Smashing Nuclei to Glimpse What Came After the Big Bang

February 7, 2019

Professor Stefan Bathe and an international team of scientists find a new way to recreate the hot, dense mix of particles that was the early universe.


A few millionths of a second after the big bang, the whole universe was a hot, dense, mix of particles called the quark-gluon plasma (QGP). For almost a decade, scientists have been able to recreate this plasma by smashing heavy nuclei, such as gold, into each other at nearly the speed of light.
Now, a large international team of scientists have shown that they can also produce QGP from collisions of smaller, lighter nuclei. This corroborates results from previous experiments, and can help scientists learn about the early universe and the strong interaction in ways they cannot learn from smaller system collisions.
Professor Stefan Bathe (GC/Baruch, Physics), CUNY graduate students Daniel Richford, Zachary Rowan, and Zhiyan Wang, and former graduate student Jason Bryslawskyj are members of the PHENIX collaboration and are authors on the paper, which appears in Nature Physics.
Quarks and gluons make up the more familiar protons and neutrons, which are the building blocks of an atom’s nucleus. In the QGP, quarks and gluons exist in a fluid-like state with almost zero viscosity. The PHENIX collaboration uses the particle collider known as RHIC at Brookhaven National Laboratory to smash nuclei into each other at enormous speeds. This creates QGP for a fraction of a second and lets researchers study the early-universe mixture.
Scientists previously thought that collisions of small nuclei would produce something too small and short-lived to be QGP.
“There were some hints that there might be QGP in smaller systems as early as 2010, but nobody could believe it.,” Bathe said, “so we needed to collect a lot of evidence.” This latest paper provides that evidence by studying initial geometries and flow patterns of collisions between gold and a proton, deuteron, and helium-3 nucleus, individually.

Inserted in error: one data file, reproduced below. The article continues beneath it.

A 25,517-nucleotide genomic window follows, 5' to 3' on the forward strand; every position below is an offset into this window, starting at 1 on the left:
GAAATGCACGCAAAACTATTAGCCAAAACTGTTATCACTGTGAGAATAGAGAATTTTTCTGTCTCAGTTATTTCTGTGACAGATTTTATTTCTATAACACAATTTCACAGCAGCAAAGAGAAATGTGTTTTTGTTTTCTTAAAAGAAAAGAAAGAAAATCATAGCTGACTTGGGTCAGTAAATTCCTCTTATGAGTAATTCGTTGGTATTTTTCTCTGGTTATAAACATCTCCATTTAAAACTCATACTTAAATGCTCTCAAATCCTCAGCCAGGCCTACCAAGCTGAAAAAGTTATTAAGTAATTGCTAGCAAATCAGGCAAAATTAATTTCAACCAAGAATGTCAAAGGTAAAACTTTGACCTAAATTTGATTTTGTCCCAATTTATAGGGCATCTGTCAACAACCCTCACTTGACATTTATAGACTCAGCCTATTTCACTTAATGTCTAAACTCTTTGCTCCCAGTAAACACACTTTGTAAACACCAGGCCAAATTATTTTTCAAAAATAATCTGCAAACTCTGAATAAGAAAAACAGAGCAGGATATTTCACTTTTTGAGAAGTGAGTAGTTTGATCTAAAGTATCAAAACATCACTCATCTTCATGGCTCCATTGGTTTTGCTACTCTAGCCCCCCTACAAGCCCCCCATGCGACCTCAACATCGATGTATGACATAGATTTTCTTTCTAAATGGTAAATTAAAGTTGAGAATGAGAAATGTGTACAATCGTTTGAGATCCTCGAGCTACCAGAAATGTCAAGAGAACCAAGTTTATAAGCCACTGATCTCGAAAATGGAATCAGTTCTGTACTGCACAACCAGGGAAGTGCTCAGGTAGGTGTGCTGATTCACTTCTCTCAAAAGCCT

“The fact that it exists in small collision systems can tell us something new about the properties of the QGP,” Bathe says. A better understanding of the QGP can help researchers unravel how matter developed in the early milliseconds of our universe.
Scientists can also use this information to build a better understanding of the strong interaction, one of four fundamental forces of nature along with the weak interaction, electromagnetism, and gravity. The strong interaction governs the QGP’s behavior.
“We know the theory behind the strong interaction, but it is complicated to calculate and predict all the emergent phenomena. We are experimentally trying to see if the predictions of the strong interaction are correct, trying to learn something that theory alone can't tell us,” Bathe says.
Bathe has been involved in the PHENIX experiment since he was a graduate student and traveled from Germany to the U.S. to spend half a year at Brookhaven.
“When I was a student in 1999, the PHENIX experiment was just being constructed,” Bathe says. “This was very exciting because the accelerator was new and there were many people working together from all over the world.” Later he returned to Brookhaven in a postdoctoral position and remained involved as an analysis coordinator and deputy spokesperson after coming to CUNY.
Now the PHENIX project is coming to a close. A new project and new detector at RHIC, sPHENIX, will take its place.
“sPHENIX will also study the QGP,” Bathe says, “and will start collecting data in 2023. We need to understand other signatures of the QGP that we could not measure with PHENIX.”